Successfully reported this slideshow.
We use your LinkedIn profile and activity data to personalize ads and to show you more relevant ads. You can change your ad preferences anytime.

Pack/Unpack: manipulate binary data

99 views

Published on

The miracle solution to manipulating binary data. No bit operations required.

Published in: Data & Analytics
  • Be the first to comment

  • Be the first to like this

Pack/Unpack: manipulate binary data

  1. 1. Pack/Unpack Become a Deft Manipulator of Binary Data Presented by Lambert Lum
  2. 2. What is this? ● Perl becomes a deft manipulator of bytes ● Albeit slow, relative to C.
  3. 3. Other languages ● Ruby/PHP (same or follows closely) ● Python (suffers from Perl hatred) – Changed the format grammar ● Node.JS (two versions: perl-like, python-like)
  4. 4. Useful? ● Good for small jobs, light duty ● Not something you use very often ● Will never be asked during a job interview
  5. 5. My story ● Worked at SOLiD Technology ● Proprietary protocol that ran over serial ● Same data frame was used in the socket communication as well.
  6. 6. What we need to start ● Hex viewer – we will use Ghex ● The binary data format specification – We will use ID3v2 ● Perl – pack/unpack is a built-in
  7. 7. House rules ● We will mostly talk about unpack – The format specifier is basically the same between pack and unpack ● Whereas the documentation uses the term template, I use the term format specifier ●
  8. 8. Example: ID3 ● Mp3 with ID3v2 metadata ● Only parsing the header ● http://id3.org/id3v2.3.0#ID3v2_header
  9. 9. ID3v2 header ID3v2/file identifier “ID3” ID3v2 version $03 00 ID3v2 flags %abc00000 ID3v2 size 4 * $0xxxxxxx
  10. 10. MP3 with ID3v2 ● Author: Admiral Bob ● Song: Beautiful Mystery ● admiralbob77_-_Beautiful_Mystery_4.mp3 ● http://ccmixter.org/files/admiralbob77/47427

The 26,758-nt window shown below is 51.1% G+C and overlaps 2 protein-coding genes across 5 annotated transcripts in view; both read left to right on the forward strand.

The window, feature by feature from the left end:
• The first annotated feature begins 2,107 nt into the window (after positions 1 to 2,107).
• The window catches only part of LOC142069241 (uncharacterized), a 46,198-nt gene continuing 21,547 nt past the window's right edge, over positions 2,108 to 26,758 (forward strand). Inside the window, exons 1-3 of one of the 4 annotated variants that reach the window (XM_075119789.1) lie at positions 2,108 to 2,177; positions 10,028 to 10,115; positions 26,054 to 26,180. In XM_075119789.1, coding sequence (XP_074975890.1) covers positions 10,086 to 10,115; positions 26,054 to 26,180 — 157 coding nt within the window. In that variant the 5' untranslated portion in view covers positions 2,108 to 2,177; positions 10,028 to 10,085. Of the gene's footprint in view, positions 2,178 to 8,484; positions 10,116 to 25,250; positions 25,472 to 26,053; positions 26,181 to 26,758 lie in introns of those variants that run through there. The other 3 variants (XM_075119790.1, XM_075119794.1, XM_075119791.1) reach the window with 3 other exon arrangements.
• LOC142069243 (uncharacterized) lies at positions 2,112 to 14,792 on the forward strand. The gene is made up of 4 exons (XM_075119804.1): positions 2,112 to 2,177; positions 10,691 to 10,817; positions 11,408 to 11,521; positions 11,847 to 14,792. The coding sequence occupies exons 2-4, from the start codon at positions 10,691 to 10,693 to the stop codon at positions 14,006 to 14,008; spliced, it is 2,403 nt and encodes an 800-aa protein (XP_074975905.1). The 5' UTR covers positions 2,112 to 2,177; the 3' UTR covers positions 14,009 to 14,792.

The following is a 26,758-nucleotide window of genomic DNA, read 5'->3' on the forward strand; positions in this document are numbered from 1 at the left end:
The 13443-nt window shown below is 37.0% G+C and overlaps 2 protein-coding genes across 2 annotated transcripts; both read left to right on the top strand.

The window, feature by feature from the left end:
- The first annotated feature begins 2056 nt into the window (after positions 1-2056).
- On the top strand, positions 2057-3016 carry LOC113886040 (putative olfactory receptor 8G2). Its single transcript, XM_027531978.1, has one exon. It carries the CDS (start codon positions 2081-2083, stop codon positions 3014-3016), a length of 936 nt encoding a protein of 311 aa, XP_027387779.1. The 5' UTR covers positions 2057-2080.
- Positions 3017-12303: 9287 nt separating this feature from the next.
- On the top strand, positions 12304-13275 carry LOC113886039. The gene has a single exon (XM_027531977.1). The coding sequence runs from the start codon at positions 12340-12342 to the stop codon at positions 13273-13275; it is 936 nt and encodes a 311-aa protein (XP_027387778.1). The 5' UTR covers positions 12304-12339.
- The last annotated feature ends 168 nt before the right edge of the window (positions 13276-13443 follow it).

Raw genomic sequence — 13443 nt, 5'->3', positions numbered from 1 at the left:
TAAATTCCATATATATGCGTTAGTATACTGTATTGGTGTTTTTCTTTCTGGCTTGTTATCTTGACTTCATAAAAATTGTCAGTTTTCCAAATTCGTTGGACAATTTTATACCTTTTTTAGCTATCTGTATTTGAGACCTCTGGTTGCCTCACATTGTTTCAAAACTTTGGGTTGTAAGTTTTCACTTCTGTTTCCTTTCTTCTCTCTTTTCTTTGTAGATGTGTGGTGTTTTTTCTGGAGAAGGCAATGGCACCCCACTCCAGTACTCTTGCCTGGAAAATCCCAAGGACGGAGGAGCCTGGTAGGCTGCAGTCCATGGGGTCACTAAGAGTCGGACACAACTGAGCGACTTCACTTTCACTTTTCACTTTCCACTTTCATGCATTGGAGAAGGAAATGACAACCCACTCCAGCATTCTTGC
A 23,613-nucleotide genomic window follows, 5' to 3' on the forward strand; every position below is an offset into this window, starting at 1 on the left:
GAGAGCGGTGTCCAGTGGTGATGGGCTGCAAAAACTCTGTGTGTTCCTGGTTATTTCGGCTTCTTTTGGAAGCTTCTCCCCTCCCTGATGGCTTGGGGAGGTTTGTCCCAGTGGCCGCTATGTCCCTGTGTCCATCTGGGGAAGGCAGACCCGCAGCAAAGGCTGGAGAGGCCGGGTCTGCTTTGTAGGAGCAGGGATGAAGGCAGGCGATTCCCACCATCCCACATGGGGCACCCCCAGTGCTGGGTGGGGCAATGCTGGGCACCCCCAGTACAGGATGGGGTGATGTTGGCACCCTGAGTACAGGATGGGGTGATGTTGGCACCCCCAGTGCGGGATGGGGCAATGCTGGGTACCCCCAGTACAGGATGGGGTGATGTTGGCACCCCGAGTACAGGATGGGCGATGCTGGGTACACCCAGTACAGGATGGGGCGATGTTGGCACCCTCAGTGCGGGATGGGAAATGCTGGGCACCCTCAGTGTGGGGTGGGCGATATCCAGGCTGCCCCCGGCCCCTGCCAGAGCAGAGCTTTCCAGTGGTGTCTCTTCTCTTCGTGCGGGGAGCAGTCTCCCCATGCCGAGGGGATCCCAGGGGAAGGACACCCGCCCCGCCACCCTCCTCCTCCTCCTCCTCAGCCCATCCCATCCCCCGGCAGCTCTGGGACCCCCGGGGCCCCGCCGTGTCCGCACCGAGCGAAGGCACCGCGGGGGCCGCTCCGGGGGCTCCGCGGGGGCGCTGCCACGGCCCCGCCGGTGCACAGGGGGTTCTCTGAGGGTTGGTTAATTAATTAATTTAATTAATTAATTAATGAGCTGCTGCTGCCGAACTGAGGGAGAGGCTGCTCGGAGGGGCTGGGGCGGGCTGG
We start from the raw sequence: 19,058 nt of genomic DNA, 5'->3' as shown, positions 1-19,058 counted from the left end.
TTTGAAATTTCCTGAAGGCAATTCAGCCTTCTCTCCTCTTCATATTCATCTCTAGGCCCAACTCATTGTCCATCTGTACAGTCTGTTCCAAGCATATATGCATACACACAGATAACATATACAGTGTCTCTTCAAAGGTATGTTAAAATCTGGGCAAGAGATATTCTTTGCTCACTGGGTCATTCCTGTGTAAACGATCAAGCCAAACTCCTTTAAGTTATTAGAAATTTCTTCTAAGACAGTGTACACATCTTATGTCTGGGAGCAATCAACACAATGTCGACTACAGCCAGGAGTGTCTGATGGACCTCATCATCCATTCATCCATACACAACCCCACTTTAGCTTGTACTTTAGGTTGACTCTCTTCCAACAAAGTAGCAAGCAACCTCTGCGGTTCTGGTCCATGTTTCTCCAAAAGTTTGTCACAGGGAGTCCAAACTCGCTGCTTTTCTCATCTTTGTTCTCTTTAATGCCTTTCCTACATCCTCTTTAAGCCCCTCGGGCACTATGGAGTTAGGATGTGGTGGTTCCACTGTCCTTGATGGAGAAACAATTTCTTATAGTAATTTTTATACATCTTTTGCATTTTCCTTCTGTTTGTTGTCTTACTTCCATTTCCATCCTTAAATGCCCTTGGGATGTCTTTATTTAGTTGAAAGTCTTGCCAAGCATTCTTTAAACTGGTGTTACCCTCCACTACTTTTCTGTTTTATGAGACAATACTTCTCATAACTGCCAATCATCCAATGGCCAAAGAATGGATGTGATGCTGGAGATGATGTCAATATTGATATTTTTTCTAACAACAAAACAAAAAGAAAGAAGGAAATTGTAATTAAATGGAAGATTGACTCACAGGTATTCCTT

11. 11. ● [Ghex demo]
  12. 12. Pack/Unpack my $file_name = "admiralbob77_-_Beautiful_Mystery_4.mp3"; open my $fh, "<", $file_name; binmode $fh, ":raw"; read $fh, my $data, 128; close $fh; my @L; @L = unpack "H H H H H H", $data; print Dumper @L;
  13. 13. demo ● [run unpack_hex.pl]
  14. 14. What's wrong? ● Hex viewer shows one data ● unpack_hex.pl shows a different data
  15. 15. Unpack hex my $file_name = "admiralbob77_-_Beautiful_Mystery_4.mp3"; open my $fh, "<", $file_name; read $fh, my $data, 128; close $fh; my @L; @L = unpack "H2 H2 H2 H2 H2 H2", $data; print Dumper @L;
  16. 16. Format specifier a A H B Arbitrary binary data ASCII Hexadecimal Bit String (descending order)
  17. 17. Format specifier H H2 H* Single hexademical Two hexadecimal Everything Hexadecimal
  18. 18. Unpack ASCII # ID3 my ($tag, $other) = unpack "A3 a*", $data; print "tag: $tagn";
  19. 19. ● [demo unpack_ascii.pl]
  20. 20. Format specifier C S L Q B Unsigned char (8-bit) value Unsigned short (16-bit) value Unsigned long (32-bit) value Unsigned quad (64-bit) value Bit String (descending order)
  21. 21. Format specifier c s l q b signed char (8-bit) value signed short (16-bit) value signed long (32-bit) value signed quad (64-bit) value bit String (ascending order)
  22. 22. Unpack major/minor my ($tag, $other) = unpack "A3 a*", $data; # major / minor version my ($major, $minor, $other) = unpack "C C a*", $other; print "major: $majorn"; print "minor: $minorn";